Compare and Assess the Three Alternative Theoretical Approaches to International Relations (Realism, Institutionalism, State-Society Approaches) in Terms of Their Ability to Explain Outcomes in the Issue-Area of War.

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The topic of war and peace has become an increasingly important area concerning international relations over the past decade. Wars varying from Russia’s invasion of Georgia, to the United States involvement in Iraq and Afghanistan placed war on top of international politics agenda. These wars, along with all other wars, are started for various reasons, which different international relations theories try to identify. Theories such as realism or institutionalism may have severely different views on identical cases, and while all theories usually have some degree of merit, opposing theories will find discrepancies in the views of one another’s theories. In international relations, it is important to comprehend the complexities of each theory, because while no theory is universally accepted, everyone usually subscribes to one of the main theories. This essay aims to dissect and analysis the contrasting beliefs of three of the main international relation theories; realism, institutionalism, and state-society approach, and identify key differences between these theories in the context of war and peace.

A realist would argue that a state makes war because the state believes it is in its national interest to do so. To understand the realist approach to war and peace, some common assumptions made by all realists must be understood. Firstly, and perhaps most importantly, there is no international body that governs the state. The international stage is anarchic, with no presiding body over states. In addition, every state is wary of long-term treaties and agreements. Hobbes argued that international politics exist in a, “state of nature,” where no body governs the behavior of states. Each state is a sovereign entity that cares firstly and fore mostly about self-survival. After all, the citizens of each state only subscribe to the laws of their state to protect themselves for the actions of others, both domestic and foreign. Secondly, greater attention is given to more powerful states, as they are the primary actors on the international level. A most famous quote by Thucydides, a Greek historian who wrote The History of the Peloponnesian War, stated that "Right, as the world goes, is only in question between equals in power, while the strong do what they can and the weak suffer what they must.” This quote highlights the question of inequality in power among states. While strong states expand their empires, forcefully control resources, and hamper enemy states, weaker states are left to fend for themselves. Realists would submit to this idea of, “might makes right,” on the international stage, perhaps more rigorously with regard to war and peace than any other topic.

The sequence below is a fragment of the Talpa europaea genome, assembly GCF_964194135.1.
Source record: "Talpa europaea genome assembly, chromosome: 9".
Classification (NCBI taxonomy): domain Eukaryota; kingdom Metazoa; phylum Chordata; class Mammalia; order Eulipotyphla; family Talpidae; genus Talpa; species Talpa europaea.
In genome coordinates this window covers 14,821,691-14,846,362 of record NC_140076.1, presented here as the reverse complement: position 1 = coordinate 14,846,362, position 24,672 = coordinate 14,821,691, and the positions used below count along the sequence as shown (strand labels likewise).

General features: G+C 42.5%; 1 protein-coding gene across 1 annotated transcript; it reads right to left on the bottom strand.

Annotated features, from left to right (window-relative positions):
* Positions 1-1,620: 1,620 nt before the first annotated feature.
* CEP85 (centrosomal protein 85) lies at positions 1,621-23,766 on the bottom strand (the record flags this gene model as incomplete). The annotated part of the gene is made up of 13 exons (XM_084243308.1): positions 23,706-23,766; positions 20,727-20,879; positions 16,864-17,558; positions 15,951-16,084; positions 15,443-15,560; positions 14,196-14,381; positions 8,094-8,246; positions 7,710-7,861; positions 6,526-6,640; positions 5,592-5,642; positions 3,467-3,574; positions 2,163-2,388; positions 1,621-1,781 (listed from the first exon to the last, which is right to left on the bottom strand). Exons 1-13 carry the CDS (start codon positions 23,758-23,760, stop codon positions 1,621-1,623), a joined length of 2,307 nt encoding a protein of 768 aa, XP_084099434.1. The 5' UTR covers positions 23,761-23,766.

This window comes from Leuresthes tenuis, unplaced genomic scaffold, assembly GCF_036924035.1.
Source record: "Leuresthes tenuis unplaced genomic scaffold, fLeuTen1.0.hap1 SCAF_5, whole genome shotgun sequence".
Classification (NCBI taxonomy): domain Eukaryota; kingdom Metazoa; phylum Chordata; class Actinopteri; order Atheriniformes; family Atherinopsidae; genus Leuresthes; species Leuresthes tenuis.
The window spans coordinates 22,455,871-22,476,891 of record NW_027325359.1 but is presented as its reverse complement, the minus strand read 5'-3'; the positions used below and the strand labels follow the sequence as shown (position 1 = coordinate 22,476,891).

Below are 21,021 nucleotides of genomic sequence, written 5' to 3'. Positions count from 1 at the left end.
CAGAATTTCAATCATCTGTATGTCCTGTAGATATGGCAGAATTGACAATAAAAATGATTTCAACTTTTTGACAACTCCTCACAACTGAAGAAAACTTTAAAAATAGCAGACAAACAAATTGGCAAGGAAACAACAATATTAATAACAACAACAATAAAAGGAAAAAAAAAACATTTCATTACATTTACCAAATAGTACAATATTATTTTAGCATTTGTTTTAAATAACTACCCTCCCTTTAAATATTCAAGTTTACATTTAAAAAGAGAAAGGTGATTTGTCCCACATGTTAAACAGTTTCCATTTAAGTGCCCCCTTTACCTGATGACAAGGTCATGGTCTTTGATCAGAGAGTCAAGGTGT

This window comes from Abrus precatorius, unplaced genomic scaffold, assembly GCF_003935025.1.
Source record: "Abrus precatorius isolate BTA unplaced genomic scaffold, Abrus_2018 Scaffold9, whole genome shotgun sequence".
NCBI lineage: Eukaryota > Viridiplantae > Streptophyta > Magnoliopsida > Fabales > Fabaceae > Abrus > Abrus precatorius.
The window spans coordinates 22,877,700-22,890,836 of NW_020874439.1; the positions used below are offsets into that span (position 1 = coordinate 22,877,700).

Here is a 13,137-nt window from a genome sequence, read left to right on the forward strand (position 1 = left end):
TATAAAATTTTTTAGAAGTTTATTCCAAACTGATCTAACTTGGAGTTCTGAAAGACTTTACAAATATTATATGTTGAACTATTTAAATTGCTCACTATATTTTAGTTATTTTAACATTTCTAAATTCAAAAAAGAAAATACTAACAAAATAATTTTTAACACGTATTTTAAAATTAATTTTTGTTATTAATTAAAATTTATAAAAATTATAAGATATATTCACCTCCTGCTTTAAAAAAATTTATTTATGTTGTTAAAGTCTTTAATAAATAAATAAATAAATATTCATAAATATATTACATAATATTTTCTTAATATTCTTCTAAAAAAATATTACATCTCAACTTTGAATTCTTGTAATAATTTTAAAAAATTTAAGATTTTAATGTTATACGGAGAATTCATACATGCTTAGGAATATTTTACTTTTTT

Finally, the realist would argue that states, along with individuals, place interests above ideologies. Ideologies cause reckless commitments and escalation of conflict among states, such as those seen during the times of the crusades. Instead, today’s states act rationally and out of self-interest, rather than their beliefs. The affects of such rationality include easier diplomatic relations, careful consideration in all international politics, and less war.

This is a stark contrast to the theoretical ideas set forth by the state-society approach to international relations. The state-society approach believes that state behavior is directly affected by cultural norms, and the behaviors of that state’s neighbors. For example, a state that exists surrounded by aggressive, expansionist states, are more likely to adopt similar behavior; while a state that is isolated from other regime is more likely to be peaceful, and is more likely to possess a smaller army, and less well equipped forces. When it comes to war and peace, the state-society government, “reflects varying patterns of state preferences,” (Liberal Theory of International Politics p. 520). In other words, states must have a reason, “a perceived underlying stake in the matter at hand, in order to provoke...
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